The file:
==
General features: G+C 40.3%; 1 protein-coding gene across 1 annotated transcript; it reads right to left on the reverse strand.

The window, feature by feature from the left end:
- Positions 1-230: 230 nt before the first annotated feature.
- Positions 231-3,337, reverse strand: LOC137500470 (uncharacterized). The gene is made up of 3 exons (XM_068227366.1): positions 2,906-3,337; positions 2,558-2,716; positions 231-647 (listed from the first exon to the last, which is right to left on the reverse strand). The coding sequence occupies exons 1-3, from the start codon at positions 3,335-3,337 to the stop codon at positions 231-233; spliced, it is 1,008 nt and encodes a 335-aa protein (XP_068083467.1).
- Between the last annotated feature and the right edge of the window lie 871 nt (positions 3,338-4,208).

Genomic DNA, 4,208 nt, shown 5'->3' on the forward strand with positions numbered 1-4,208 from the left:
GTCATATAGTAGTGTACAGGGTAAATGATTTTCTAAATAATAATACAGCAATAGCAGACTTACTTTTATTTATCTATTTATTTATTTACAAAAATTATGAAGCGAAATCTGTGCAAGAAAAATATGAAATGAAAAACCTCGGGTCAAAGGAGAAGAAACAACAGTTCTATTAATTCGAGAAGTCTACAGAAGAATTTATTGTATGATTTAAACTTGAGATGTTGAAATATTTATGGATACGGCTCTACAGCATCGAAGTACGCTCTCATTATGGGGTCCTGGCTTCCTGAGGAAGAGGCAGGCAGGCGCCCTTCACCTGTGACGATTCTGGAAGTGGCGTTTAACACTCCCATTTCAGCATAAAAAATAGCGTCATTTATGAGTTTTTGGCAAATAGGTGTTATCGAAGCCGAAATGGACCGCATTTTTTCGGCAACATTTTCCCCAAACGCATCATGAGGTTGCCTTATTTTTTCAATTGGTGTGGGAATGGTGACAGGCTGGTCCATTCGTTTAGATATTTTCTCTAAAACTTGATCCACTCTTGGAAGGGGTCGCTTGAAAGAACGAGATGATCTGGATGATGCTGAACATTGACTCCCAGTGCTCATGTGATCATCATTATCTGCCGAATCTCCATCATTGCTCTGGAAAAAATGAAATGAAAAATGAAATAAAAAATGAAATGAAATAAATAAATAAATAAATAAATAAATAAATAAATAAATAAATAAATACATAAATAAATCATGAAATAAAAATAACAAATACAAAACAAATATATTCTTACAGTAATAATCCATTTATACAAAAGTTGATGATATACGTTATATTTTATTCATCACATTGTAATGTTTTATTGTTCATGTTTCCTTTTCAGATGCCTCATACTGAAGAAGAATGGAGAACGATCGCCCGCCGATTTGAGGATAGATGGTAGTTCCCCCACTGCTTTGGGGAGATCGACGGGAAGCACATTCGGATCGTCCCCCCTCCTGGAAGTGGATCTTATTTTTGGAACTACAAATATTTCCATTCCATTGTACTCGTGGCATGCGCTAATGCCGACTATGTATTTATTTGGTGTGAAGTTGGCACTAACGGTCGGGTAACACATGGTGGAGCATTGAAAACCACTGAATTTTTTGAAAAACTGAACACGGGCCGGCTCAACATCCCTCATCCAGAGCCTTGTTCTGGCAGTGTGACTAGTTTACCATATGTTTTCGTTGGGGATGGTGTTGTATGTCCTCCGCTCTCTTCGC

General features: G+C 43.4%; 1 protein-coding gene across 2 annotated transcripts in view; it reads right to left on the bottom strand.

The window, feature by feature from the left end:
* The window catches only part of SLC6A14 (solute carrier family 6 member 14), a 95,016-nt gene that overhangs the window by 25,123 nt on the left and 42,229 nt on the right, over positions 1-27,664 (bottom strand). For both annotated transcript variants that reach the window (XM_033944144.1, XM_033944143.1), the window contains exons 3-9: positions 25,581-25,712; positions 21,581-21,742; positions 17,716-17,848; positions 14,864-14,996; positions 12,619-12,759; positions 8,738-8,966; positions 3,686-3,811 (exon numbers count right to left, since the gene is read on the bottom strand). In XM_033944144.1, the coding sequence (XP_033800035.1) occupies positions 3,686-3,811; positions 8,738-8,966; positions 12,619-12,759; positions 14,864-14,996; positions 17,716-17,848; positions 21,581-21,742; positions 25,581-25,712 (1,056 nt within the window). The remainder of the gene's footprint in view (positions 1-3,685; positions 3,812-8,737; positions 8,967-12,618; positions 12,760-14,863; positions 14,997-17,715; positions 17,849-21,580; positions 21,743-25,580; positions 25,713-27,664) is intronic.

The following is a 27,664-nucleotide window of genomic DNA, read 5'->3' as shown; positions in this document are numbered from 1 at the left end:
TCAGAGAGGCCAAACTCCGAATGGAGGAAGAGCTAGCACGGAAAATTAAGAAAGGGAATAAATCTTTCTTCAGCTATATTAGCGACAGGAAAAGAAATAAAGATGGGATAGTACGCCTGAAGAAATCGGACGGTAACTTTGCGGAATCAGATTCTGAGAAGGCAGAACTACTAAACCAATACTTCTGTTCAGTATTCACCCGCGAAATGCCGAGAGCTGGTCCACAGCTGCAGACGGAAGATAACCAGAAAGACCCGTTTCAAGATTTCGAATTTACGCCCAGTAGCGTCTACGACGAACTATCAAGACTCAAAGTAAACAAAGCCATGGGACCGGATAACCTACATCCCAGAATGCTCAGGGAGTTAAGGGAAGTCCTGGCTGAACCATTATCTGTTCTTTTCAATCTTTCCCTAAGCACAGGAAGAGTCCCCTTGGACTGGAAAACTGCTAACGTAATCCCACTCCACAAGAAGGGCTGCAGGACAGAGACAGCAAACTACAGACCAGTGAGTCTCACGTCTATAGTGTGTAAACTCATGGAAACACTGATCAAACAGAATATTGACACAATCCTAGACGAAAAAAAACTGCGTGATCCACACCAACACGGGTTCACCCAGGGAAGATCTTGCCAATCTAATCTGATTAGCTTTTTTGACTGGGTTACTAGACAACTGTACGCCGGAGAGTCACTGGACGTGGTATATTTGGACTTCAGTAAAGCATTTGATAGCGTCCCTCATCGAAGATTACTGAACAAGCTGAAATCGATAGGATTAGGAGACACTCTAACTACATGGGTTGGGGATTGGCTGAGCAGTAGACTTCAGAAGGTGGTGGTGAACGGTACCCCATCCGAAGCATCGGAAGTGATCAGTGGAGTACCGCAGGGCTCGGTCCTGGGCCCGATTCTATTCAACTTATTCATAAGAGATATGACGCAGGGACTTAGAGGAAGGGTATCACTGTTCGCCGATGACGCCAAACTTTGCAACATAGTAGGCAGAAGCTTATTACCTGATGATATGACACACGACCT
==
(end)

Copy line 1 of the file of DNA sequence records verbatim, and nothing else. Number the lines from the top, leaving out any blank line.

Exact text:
General features: G+C 40.3%; 1 protein-coding gene across 1 annotated transcript; it reads right to left on the reverse strand.